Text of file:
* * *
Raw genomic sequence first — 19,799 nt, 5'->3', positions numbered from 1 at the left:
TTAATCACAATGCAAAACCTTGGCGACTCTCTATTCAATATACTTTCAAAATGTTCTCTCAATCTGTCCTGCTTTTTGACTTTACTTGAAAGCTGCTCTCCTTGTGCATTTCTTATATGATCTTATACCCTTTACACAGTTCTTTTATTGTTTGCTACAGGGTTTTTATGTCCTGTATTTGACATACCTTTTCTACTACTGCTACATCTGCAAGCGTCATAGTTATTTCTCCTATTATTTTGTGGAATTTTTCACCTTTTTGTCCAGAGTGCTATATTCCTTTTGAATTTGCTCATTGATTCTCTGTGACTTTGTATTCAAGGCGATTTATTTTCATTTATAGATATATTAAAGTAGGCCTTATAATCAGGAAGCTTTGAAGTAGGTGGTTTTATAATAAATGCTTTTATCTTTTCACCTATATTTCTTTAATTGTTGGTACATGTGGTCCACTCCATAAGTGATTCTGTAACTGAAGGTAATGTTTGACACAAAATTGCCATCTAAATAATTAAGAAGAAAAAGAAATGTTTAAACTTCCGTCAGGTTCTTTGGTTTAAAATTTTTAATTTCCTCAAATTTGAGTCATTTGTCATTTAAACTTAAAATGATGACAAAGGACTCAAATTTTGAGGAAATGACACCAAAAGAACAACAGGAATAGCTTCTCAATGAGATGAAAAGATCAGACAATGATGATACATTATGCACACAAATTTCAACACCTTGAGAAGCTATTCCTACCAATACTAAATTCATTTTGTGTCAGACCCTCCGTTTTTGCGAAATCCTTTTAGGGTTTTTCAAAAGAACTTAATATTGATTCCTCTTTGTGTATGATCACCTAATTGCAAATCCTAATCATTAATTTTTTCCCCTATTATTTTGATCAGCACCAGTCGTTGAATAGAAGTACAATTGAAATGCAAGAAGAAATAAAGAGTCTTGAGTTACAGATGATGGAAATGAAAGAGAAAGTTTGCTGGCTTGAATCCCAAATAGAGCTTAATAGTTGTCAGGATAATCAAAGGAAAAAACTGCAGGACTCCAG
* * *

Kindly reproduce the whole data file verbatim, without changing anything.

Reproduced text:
Raw genomic sequence first — 19,799 nt, 5'->3', positions numbered from 1 at the left:
TTAATCACAATGCAAAACCTTGGCGACTCTCTATTCAATATACTTTCAAAATGTTCTCTCAATCTGTCCTGCTTTTTGACTTTACTTGAAAGCTGCTCTCCTTGTGCATTTCTTATATGATCTTATACCCTTTACACAGTTCTTTTATTGTTTGCTACAGGGTTTTTATGTCCTGTATTTGACATACCTTTTCTACTACTGCTACATCTGCAAGCGTCATAGTTATTTCTCCTATTATTTTGTGGAATTTTTCACCTTTTTGTCCAGAGTGCTATATTCCTTTTGAATTTGCTCATTGATTCTCTGTGACTTTGTATTCAAGGCGATTTATTTTCATTTATAGATATATTAAAGTAGGCCTTATAATCAGGAAGCTTTGAAGTAGGTGGTTTTATAATAAATGCTTTTATCTTTTCACCTATATTTCTTTAATTGTTGGTACATGTGGTCCACTCCATAAGTGATTCTGTAACTGAAGGTAATGTTTGACACAAAATTGCCATCTAAATAATTAAGAAGAAAAAGAAATGTTTAAACTTCCGTCAGGTTCTTTGGTTTAAAATTTTTAATTTCCTCAAATTTGAGTCATTTGTCATTTAAACTTAAAATGATGACAAAGGACTCAAATTTTGAGGAAATGACACCAAAAGAACAACAGGAATAGCTTCTCAATGAGATGAAAAGATCAGACAATGATGATACATTATGCACACAAATTTCAACACCTTGAGAAGCTATTCCTACCAATACTAAATTCATTTTGTGTCAGACCCTCCGTTTTTGCGAAATCCTTTTAGGGTTTTTCAAAAGAACTTAATATTGATTCCTCTTTGTGTATGATCACCTAATTGCAAATCCTAATCATTAATTTTTTCCCCTATTATTTTGATCAGCACCAGTCGTTGAATAGAAGTACAATTGAAATGCAAGAAGAAATAAAGAGTCTTGAGTTACAGATGATGGAAATGAAAGAGAAAGTTTGCTGGCTTGAATCCCAAATAGAGCTTAATAGTTGTCAGGATAATCAAAGGAAAAAACTGCAGGACTCCAG